Summarizing Rousseau’s philosophy of education as it is conceived, primarily, in Emile, Dewey writes:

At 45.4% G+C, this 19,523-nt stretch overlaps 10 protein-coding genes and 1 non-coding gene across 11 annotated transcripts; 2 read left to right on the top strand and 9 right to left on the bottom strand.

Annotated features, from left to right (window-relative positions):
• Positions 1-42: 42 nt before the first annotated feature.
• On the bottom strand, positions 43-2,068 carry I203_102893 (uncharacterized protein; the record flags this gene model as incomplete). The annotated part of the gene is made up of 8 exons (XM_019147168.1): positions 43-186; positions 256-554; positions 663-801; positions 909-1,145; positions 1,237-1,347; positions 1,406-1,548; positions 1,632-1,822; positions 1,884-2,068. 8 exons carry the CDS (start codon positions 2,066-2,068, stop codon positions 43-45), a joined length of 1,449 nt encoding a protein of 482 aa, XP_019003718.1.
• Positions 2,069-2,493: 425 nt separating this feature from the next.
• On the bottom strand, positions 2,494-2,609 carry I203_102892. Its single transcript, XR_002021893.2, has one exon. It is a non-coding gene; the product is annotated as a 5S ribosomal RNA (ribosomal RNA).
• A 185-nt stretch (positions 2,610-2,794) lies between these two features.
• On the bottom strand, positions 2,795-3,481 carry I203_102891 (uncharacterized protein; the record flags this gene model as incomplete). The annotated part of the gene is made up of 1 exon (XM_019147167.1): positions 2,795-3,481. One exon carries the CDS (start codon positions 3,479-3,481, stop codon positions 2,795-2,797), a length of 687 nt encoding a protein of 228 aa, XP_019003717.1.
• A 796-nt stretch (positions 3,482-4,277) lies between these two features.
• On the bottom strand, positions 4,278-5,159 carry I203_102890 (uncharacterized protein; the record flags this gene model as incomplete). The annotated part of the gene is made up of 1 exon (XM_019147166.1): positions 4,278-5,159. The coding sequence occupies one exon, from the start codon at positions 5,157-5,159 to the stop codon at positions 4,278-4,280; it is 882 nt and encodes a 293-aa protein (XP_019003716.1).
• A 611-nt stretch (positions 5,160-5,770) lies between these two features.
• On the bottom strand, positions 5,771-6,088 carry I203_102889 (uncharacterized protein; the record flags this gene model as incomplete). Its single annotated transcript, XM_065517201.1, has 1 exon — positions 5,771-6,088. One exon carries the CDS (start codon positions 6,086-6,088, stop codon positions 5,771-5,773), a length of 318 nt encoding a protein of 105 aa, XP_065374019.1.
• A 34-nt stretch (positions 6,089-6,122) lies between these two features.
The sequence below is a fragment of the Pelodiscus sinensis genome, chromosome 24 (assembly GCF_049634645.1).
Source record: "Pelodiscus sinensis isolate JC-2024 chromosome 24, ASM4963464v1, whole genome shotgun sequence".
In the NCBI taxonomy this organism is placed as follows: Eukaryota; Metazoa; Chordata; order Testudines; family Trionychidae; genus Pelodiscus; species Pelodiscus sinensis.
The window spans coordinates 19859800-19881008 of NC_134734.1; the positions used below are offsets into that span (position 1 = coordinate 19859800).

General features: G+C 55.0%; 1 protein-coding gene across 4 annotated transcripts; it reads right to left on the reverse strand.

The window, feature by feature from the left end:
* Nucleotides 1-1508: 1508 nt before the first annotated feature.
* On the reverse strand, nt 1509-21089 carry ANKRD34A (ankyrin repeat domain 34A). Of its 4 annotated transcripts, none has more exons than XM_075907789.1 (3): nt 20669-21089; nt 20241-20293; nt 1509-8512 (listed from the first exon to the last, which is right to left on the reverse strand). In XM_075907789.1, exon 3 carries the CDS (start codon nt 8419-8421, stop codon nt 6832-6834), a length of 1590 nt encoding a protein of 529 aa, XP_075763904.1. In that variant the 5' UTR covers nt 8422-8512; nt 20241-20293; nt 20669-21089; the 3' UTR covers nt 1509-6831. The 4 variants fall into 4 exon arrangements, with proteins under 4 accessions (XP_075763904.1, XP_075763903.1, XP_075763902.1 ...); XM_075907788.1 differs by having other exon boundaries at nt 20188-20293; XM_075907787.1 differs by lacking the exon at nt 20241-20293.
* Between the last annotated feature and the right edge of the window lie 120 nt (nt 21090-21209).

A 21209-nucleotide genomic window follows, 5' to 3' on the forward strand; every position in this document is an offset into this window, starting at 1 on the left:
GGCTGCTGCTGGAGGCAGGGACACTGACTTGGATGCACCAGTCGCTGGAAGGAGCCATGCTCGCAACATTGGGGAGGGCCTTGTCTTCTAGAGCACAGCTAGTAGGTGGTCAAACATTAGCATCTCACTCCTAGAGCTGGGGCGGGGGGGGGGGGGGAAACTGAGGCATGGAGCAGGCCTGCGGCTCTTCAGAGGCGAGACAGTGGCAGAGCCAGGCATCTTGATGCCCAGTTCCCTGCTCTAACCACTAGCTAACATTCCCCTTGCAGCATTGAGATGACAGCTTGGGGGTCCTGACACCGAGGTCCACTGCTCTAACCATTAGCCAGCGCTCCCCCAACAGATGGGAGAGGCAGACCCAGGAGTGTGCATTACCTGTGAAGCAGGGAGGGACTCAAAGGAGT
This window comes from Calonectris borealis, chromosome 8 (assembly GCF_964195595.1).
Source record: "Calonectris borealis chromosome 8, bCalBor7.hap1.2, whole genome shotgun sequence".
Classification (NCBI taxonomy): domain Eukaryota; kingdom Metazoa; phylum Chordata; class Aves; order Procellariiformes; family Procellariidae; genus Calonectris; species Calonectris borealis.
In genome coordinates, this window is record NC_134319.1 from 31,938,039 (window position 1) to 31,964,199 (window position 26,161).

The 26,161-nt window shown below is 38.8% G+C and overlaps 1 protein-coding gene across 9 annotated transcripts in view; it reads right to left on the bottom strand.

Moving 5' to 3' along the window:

Education we receive from three sources-Nature, men and things. The spontaneous development of our organs and capacities constitutes the education of Nature. The use to which we are taught to put this development constitutes that education given us by Men. The acquirement of personal experience from surrounding objects constitutes that of things. Only when these three kinds of education are consonant and make for the same end, does a man tend towards his true goal.10